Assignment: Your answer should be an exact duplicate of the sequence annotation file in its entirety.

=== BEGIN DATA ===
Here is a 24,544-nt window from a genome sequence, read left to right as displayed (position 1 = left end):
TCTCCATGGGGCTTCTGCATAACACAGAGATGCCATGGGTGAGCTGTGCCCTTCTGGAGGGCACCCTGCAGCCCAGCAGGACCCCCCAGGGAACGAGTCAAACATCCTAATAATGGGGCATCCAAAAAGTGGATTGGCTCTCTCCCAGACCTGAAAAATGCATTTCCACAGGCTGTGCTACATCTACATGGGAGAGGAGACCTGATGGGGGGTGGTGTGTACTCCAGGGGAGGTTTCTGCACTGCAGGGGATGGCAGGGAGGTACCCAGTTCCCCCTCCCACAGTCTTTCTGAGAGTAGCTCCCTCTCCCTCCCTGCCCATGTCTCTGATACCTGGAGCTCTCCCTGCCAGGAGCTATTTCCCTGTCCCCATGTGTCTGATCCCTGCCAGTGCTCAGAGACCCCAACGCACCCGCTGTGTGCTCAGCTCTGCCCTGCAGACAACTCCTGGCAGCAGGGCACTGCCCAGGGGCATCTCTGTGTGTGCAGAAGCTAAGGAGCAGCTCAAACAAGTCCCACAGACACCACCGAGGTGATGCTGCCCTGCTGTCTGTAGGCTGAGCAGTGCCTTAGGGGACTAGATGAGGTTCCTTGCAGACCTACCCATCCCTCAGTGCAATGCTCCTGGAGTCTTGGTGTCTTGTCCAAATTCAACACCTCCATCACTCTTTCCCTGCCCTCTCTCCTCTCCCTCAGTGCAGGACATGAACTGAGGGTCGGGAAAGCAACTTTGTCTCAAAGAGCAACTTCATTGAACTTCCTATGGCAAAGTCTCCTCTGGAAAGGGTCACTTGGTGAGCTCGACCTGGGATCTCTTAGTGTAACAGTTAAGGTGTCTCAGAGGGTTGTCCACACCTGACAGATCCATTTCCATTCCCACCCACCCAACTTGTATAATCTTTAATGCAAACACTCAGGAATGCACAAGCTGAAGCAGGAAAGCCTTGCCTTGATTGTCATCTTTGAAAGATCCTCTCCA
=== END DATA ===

Here is a 24,544-nt window from a genome sequence, read left to right as displayed (position 1 = left end):
TCTCCATGGGGCTTCTGCATAACACAGAGATGCCATGGGTGAGCTGTGCCCTTCTGGAGGGCACCCTGCAGCCCAGCAGGACCCCCCAGGGAACGAGTCAAACATCCTAATAATGGGGCATCCAAAAAGTGGATTGGCTCTCTCCCAGACCTGAAAAATGCATTTCCACAGGCTGTGCTACATCTACATGGGAGAGGAGACCTGATGGGGGGTGGTGTGTACTCCAGGGGAGGTTTCTGCACTGCAGGGGATGGCAGGGAGGTACCCAGTTCCCCCTCCCACAGTCTTTCTGAGAGTAGCTCCCTCTCCCTCCCTGCCCATGTCTCTGATACCTGGAGCTCTCCCTGCCAGGAGCTATTTCCCTGTCCCCATGTGTCTGATCCCTGCCAGTGCTCAGAGACCCCAACGCACCCGCTGTGTGCTCAGCTCTGCCCTGCAGACAACTCCTGGCAGCAGGGCACTGCCCAGGGGCATCTCTGTGTGTGCAGAAGCTAAGGAGCAGCTCAAACAAGTCCCACAGACACCACCGAGGTGATGCTGCCCTGCTGTCTGTAGGCTGAGCAGTGCCTTAGGGGACTAGATGAGGTTCCTTGCAGACCTACCCATCCCTCAGTGCAATGCTCCTGGAGTCTTGGTGTCTTGTCCAAATTCAACACCTCCATCACTCTTTCCCTGCCCTCTCTCCTCTCCCTCAGTGCAGGACATGAACTGAGGGTCGGGAAAGCAACTTTGTCTCAAAGAGCAACTTCATTGAACTTCCTATGGCAAAGTCTCCTCTGGAAAGGGTCACTTGGTGAGCTCGACCTGGGATCTCTTAGTGTAACAGTTAAGGTGTCTCAGAGGGTTGTCCACACCTGACAGATCCATTTCCATTCCCACCCACCCAACTTGTATAATCTTTAATGCAAACACTCAGGAATGCACAAGCTGAAGCAGGAAAGCCTTGCCTTGATTGTCATCTTTGAAAGATCCTCTCCA